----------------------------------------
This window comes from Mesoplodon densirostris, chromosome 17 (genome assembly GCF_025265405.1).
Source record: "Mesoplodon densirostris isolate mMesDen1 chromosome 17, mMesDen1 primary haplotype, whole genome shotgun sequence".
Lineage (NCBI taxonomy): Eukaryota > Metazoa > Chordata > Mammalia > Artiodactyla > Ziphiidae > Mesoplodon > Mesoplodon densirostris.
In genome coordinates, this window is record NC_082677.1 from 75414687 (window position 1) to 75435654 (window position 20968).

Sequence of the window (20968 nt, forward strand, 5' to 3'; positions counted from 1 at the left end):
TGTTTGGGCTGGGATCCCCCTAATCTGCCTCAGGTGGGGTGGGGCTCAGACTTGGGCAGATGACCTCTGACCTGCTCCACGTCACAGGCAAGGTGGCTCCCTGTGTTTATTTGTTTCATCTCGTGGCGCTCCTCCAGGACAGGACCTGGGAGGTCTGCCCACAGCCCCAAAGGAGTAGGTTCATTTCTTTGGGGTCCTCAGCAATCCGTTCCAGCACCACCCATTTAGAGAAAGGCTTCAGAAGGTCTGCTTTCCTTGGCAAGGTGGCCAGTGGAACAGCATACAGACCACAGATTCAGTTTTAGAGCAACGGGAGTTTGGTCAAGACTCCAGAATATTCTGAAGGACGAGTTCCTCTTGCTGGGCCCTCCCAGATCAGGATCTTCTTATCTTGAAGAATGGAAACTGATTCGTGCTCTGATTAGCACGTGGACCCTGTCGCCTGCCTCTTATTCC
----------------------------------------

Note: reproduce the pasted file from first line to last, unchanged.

This window comes from Mesoplodon densirostris, chromosome 17 (genome assembly GCF_025265405.1).
Source record: "Mesoplodon densirostris isolate mMesDen1 chromosome 17, mMesDen1 primary haplotype, whole genome shotgun sequence".
Lineage (NCBI taxonomy): Eukaryota > Metazoa > Chordata > Mammalia > Artiodactyla > Ziphiidae > Mesoplodon > Mesoplodon densirostris.
In genome coordinates, this window is record NC_082677.1 from 75414687 (window position 1) to 75435654 (window position 20968).

Sequence of the window (20968 nt, forward strand, 5' to 3'; positions counted from 1 at the left end):
TGTTTGGGCTGGGATCCCCCTAATCTGCCTCAGGTGGGGTGGGGCTCAGACTTGGGCAGATGACCTCTGACCTGCTCCACGTCACAGGCAAGGTGGCTCCCTGTGTTTATTTGTTTCATCTCGTGGCGCTCCTCCAGGACAGGACCTGGGAGGTCTGCCCACAGCCCCAAAGGAGTAGGTTCATTTCTTTGGGGTCCTCAGCAATCCGTTCCAGCACCACCCATTTAGAGAAAGGCTTCAGAAGGTCTGCTTTCCTTGGCAAGGTGGCCAGTGGAACAGCATACAGACCACAGATTCAGTTTTAGAGCAACGGGAGTTTGGTCAAGACTCCAGAATATTCTGAAGGACGAGTTCCTCTTGCTGGGCCCTCCCAGATCAGGATCTTCTTATCTTGAAGAATGGAAACTGATTCGTGCTCTGATTAGCACGTGGACCCTGTCGCCTGCCTCTTATTCC